The home of the Seigneurs of Sark since 1730, La Seigneurie was built on the site of the sixth century monastery of St. Magloire. The present house has been altered and extended over the years with a large Victorian watch-tower erected in order that signalling could take place between the island and Guernsey. The formal, Royal Horticultural Society recognised gardens are amongst the finest in the Channel Islands.
Prior to 1730, the Seigneurie was at Le Manoir, the house of the first Seigneur, Helier de Carteret. When the owner of La Perronerie, Mrs Suzanne Le Pelley, purchased the Fief of Sark she preferred to remain in her own home rather than move to Le Manoir. La Perronerie then became the home of the Seigneurs. The current Seigneur, Michael Beaumont, inherited the Island from his Grandmother on her death in 1974.
The house was built around 1675 and has been altered and added to many times over the years. The big drawing room and tower were added in 1854 by the present Seigneur's great great grandfather, the Reverend W. T. Collings. The house is not open to the public.
Inside the grounds of La Seigneurie are several interesting items. A Elizabethan bronze cannon survives; inscribed 'Don de sa Majesté la Royne Elizabeth au Seigneur de Sercq A.D. 1572' it was originally presented to the first Seigneur, Helier de Carteret. The Colombier, or dove-cote, is unique as it is the exclusive right of the Seigneur to keep doves and pigeons. It is a privilege dating back many hundreds of years when pigeons were bred for food and uncontrolled breeding would have endangered the tenants' crops.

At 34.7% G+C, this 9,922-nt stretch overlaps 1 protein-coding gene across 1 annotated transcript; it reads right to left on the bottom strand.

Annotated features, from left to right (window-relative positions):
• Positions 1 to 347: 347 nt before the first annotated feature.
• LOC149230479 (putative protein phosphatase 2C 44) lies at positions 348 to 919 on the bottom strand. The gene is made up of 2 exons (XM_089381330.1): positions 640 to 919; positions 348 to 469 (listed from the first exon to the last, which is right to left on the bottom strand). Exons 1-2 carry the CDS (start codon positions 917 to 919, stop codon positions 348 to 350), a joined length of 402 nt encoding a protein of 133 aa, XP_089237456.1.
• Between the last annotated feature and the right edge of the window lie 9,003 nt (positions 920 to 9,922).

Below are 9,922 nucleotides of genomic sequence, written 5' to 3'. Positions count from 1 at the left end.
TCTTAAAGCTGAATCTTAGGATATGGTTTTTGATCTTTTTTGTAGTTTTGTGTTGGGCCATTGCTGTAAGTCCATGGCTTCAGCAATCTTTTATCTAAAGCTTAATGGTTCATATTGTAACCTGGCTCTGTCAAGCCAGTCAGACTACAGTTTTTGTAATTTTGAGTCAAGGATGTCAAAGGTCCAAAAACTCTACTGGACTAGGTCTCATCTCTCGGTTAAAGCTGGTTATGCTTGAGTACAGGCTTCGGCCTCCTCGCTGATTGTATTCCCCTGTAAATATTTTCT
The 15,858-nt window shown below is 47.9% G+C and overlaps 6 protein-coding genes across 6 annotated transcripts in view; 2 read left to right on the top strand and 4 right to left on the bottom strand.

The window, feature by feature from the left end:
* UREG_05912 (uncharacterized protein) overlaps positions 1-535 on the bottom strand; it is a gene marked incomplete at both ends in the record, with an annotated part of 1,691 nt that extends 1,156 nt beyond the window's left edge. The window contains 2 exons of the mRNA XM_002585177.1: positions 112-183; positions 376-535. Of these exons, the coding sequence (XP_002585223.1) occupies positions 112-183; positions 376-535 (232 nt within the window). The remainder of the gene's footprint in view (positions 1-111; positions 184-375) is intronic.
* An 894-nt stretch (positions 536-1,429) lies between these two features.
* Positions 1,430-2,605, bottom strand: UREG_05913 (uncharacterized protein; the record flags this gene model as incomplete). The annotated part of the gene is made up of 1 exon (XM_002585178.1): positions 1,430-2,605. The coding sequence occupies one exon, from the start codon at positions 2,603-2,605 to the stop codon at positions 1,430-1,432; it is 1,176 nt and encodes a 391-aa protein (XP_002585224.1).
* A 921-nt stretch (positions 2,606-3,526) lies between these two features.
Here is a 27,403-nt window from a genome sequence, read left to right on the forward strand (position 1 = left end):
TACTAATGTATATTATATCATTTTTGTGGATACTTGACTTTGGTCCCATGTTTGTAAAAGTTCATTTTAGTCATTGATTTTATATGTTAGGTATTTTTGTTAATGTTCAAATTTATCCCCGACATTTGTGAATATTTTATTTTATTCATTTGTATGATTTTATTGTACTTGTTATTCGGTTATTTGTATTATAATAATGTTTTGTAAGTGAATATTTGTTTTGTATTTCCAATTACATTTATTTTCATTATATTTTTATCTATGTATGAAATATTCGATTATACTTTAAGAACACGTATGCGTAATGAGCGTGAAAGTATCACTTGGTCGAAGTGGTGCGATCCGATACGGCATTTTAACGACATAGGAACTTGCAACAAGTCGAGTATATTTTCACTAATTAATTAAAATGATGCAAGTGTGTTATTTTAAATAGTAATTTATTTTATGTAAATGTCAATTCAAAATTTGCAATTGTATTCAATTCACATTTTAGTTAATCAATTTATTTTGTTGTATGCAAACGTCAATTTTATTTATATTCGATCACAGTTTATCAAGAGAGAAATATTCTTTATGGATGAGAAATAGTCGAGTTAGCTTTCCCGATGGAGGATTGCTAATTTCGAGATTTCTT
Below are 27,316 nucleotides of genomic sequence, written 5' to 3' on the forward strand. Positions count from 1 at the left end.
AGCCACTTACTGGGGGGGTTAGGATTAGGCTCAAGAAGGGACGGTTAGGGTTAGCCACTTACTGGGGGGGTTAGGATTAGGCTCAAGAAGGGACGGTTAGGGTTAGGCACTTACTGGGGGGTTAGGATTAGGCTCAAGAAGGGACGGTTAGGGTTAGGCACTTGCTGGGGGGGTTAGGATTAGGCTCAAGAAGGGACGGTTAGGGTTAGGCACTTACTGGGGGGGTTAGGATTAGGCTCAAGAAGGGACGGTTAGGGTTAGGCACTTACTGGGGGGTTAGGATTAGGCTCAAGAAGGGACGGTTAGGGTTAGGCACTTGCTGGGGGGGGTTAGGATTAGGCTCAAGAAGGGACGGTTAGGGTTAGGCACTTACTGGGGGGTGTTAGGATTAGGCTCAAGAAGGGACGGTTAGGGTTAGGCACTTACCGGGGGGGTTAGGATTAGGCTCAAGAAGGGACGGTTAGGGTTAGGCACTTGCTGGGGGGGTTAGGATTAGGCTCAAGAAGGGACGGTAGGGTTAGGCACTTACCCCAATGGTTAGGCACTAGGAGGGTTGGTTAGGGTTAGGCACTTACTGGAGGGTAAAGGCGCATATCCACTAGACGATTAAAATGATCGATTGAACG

The gardens are one of the finest formal gardens in the Channel Islands and have won many awards. The original planning and planting is due largely to the Seigneur's grand-mother, the late Dame Sibyl Hathaway. They remain one of Sark's most popular attractions.
La Seigneurie Gardens are open every day from 10am to 5pm, from Easter until 1st November.